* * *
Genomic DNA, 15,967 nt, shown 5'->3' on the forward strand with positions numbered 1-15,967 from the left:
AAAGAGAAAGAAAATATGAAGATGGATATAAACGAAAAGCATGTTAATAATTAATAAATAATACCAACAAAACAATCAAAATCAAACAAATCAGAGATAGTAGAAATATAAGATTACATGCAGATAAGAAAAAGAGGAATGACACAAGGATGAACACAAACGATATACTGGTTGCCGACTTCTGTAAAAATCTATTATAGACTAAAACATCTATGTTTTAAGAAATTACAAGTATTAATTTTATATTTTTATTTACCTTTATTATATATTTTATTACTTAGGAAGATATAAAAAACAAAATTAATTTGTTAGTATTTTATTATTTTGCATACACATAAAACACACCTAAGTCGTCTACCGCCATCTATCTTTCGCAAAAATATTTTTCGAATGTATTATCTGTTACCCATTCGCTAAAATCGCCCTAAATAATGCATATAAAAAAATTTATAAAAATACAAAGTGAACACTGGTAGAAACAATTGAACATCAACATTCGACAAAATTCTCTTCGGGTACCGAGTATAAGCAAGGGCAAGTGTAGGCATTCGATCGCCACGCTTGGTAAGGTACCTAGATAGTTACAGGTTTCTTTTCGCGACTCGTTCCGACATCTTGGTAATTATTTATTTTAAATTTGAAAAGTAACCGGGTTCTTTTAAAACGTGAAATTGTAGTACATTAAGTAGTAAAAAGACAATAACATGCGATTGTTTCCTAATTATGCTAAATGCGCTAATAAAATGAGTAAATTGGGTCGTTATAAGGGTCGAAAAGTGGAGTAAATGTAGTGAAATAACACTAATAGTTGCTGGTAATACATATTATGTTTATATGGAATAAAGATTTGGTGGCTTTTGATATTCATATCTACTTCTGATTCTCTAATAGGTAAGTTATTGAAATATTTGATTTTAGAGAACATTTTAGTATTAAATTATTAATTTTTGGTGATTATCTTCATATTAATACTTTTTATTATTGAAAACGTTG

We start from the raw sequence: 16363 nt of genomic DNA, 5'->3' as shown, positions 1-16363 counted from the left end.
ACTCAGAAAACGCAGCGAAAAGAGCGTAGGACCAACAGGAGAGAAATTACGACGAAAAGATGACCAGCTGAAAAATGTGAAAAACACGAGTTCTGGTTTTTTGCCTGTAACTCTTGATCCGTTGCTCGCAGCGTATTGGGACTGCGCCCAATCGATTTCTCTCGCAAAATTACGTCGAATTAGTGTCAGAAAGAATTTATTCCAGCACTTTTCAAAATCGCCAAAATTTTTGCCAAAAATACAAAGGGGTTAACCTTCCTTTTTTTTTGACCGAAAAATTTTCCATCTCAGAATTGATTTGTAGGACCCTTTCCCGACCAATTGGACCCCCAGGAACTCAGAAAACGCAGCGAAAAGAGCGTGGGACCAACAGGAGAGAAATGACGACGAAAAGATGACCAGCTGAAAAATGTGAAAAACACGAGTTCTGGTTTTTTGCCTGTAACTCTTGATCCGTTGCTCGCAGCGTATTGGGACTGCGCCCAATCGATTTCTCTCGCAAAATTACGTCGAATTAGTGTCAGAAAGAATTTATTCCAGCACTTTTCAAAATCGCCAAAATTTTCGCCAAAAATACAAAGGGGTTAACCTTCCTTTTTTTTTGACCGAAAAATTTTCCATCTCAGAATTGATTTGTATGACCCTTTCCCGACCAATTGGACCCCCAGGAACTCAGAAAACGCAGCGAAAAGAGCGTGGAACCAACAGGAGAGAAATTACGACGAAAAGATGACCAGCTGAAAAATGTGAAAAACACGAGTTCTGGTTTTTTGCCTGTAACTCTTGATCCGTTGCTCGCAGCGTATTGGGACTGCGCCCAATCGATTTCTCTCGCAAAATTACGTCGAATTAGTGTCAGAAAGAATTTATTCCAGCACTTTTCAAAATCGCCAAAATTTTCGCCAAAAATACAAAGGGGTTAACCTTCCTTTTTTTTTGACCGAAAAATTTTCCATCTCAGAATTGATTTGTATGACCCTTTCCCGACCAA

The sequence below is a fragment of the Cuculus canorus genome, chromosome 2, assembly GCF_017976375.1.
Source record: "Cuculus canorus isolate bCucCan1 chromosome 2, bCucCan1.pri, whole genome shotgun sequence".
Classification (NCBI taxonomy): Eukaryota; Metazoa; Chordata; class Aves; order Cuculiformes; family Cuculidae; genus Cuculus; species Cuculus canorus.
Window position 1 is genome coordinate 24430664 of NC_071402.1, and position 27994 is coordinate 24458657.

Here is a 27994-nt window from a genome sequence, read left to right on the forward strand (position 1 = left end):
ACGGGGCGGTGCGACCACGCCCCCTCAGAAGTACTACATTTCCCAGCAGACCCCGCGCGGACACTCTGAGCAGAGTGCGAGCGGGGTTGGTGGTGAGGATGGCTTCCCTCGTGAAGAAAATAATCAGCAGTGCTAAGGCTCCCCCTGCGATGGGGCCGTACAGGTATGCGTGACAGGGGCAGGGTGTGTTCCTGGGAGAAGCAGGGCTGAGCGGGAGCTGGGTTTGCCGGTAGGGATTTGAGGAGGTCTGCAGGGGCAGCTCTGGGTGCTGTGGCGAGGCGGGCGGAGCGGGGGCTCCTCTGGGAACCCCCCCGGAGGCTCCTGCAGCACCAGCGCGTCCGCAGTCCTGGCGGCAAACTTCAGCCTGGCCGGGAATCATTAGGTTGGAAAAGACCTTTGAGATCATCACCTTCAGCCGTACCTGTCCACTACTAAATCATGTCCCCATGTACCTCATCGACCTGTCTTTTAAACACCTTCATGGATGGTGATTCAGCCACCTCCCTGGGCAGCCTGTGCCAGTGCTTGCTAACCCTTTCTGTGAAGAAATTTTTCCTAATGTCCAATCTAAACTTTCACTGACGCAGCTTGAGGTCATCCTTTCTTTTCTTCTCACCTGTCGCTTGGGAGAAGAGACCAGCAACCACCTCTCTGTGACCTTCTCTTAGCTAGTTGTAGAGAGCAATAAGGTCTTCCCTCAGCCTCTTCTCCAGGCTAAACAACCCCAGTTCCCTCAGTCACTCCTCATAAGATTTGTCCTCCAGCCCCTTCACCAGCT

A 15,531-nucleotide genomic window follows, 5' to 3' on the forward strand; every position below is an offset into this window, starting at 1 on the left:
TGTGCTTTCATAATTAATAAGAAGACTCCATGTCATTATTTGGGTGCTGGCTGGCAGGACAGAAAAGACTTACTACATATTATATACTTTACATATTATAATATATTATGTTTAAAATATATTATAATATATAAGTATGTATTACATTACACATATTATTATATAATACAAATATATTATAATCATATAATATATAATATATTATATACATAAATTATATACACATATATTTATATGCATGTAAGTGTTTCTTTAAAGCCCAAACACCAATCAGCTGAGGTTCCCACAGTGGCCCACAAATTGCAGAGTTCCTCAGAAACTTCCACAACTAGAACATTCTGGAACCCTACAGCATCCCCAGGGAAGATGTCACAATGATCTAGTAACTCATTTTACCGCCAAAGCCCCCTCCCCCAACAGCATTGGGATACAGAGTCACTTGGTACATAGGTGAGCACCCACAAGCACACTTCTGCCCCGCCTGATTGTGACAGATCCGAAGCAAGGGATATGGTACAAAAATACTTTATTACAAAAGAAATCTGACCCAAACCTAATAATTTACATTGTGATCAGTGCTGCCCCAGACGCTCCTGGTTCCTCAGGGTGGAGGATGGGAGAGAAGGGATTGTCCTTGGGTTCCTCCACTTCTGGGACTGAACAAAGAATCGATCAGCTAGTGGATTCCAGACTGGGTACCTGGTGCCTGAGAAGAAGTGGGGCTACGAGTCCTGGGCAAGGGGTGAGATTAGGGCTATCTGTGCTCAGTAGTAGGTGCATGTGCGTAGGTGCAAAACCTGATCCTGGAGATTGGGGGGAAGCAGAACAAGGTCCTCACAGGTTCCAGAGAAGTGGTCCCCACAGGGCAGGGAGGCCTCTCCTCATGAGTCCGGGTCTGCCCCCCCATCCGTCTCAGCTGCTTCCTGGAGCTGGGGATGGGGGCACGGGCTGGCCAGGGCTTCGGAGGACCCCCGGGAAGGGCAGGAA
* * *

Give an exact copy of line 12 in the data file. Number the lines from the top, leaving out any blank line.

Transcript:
TGTGCTTTCATAATTAATAAGAAGACTCCATGTCATTATTTGGGTGCTGGCTGGCAGGACAGAAAAGACTTACTACATATTATATACTTTACATATTATAATATATTATGTTTAAAATATATTATAATATATAAGTATGTATTACATTACACATATTATTATATAATACAAATATATTATAATCATATAATATATAATATATTATATACATAAATTATATACACATATATTTATATGCATGTAAGTGTTTCTTTAAAGCCCAAACACCAATCAGCTGAGGTTCCCACAGTGGCCCACAAATTGCAGAGTTCCTCAGAAACTTCCACAACTAGAACATTCTGGAACCCTACAGCATCCCCAGGGAAGATGTCACAATGATCTAGTAACTCATTTTACCGCCAAAGCCCCCTCCCCCAACAGCATTGGGATACAGAGTCACTTGGTACATAGGTGAGCACCCACAAGCACACTTCTGCCCCGCCTGATTGTGACAGATCCGAAGCAAGGGATATGGTACAAAAATACTTTATTACAAAAGAAATCTGACCCAAACCTAATAATTTACATTGTGATCAGTGCTGCCCCAGACGCTCCTGGTTCCTCAGGGTGGAGGATGGGAGAGAAGGGATTGTCCTTGGGTTCCTCCACTTCTGGGACTGAACAAAGAATCGATCAGCTAGTGGATTCCAGACTGGGTACCTGGTGCCTGAGAAGAAGTGGGGCTACGAGTCCTGGGCAAGGGGTGAGATTAGGGCTATCTGTGCTCAGTAGTAGGTGCATGTGCGTAGGTGCAAAACCTGATCCTGGAGATTGGGGGGAAGCAGAACAAGGTCCTCACAGGTTCCAGAGAAGTGGTCCCCACAGGGCAGGGAGGCCTCTCCTCATGAGTCCGGGTCTGCCCCCCCATCCGTCTCAGCTGCTTCCTGGAGCTGGGGATGGGGGCACGGGCTGGCCAGGGCTTCGGAGGACCCCCGGGAAGGGCAGGAA